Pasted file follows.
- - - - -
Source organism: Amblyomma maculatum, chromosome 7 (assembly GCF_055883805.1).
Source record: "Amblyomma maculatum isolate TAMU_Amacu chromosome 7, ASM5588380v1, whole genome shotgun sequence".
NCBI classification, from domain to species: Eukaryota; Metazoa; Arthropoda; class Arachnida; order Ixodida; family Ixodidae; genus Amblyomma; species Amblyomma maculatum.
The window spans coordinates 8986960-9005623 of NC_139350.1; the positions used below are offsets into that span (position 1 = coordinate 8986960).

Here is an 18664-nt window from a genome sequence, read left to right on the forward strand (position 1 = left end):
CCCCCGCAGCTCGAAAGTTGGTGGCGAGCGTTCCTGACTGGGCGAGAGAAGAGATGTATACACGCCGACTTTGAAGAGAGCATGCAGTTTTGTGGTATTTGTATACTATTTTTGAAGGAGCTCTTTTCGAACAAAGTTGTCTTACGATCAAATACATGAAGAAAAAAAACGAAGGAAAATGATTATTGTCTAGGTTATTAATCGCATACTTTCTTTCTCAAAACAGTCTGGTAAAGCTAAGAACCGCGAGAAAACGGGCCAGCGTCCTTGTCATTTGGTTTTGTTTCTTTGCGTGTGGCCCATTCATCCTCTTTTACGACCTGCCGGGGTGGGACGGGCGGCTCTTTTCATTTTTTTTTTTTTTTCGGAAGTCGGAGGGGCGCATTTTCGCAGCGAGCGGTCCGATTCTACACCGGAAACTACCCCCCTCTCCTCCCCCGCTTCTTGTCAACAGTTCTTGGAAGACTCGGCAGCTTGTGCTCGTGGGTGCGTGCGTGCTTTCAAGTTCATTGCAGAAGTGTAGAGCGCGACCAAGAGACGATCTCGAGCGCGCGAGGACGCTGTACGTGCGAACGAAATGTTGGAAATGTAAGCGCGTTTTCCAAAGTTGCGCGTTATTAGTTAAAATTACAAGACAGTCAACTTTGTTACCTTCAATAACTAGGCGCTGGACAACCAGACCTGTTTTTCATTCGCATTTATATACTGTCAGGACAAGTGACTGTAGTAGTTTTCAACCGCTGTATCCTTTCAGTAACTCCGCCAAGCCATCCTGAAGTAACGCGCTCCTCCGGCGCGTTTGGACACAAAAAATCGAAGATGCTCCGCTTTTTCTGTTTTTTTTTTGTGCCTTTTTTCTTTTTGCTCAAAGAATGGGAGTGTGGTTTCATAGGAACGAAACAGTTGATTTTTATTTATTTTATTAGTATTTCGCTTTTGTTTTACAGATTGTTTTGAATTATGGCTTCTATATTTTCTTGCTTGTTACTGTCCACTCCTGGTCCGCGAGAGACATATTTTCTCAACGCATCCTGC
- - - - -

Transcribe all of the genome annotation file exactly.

Source organism: Amblyomma maculatum, chromosome 7 (assembly GCF_055883805.1).
Source record: "Amblyomma maculatum isolate TAMU_Amacu chromosome 7, ASM5588380v1, whole genome shotgun sequence".
NCBI classification, from domain to species: Eukaryota; Metazoa; Arthropoda; class Arachnida; order Ixodida; family Ixodidae; genus Amblyomma; species Amblyomma maculatum.
The window spans coordinates 8986960-9005623 of NC_139350.1; the positions used below are offsets into that span (position 1 = coordinate 8986960).

Here is an 18664-nt window from a genome sequence, read left to right on the forward strand (position 1 = left end):
CCCCCGCAGCTCGAAAGTTGGTGGCGAGCGTTCCTGACTGGGCGAGAGAAGAGATGTATACACGCCGACTTTGAAGAGAGCATGCAGTTTTGTGGTATTTGTATACTATTTTTGAAGGAGCTCTTTTCGAACAAAGTTGTCTTACGATCAAATACATGAAGAAAAAAAACGAAGGAAAATGATTATTGTCTAGGTTATTAATCGCATACTTTCTTTCTCAAAACAGTCTGGTAAAGCTAAGAACCGCGAGAAAACGGGCCAGCGTCCTTGTCATTTGGTTTTGTTTCTTTGCGTGTGGCCCATTCATCCTCTTTTACGACCTGCCGGGGTGGGACGGGCGGCTCTTTTCATTTTTTTTTTTTTTTCGGAAGTCGGAGGGGCGCATTTTCGCAGCGAGCGGTCCGATTCTACACCGGAAACTACCCCCCTCTCCTCCCCCGCTTCTTGTCAACAGTTCTTGGAAGACTCGGCAGCTTGTGCTCGTGGGTGCGTGCGTGCTTTCAAGTTCATTGCAGAAGTGTAGAGCGCGACCAAGAGACGATCTCGAGCGCGCGAGGACGCTGTACGTGCGAACGAAATGTTGGAAATGTAAGCGCGTTTTCCAAAGTTGCGCGTTATTAGTTAAAATTACAAGACAGTCAACTTTGTTACCTTCAATAACTAGGCGCTGGACAACCAGACCTGTTTTTCATTCGCATTTATATACTGTCAGGACAAGTGACTGTAGTAGTTTTCAACCGCTGTATCCTTTCAGTAACTCCGCCAAGCCATCCTGAAGTAACGCGCTCCTCCGGCGCGTTTGGACACAAAAAATCGAAGATGCTCCGCTTTTTCTGTTTTTTTTTTGTGCCTTTTTTCTTTTTGCTCAAAGAATGGGAGTGTGGTTTCATAGGAACGAAACAGTTGATTTTTATTTATTTTATTAGTATTTCGCTTTTGTTTTACAGATTGTTTTGAATTATGGCTTCTATATTTTCTTGCTTGTTACTGTCCACTCCTGGTCCGCGAGAGACATATTTTCTCAACGCATCCTGC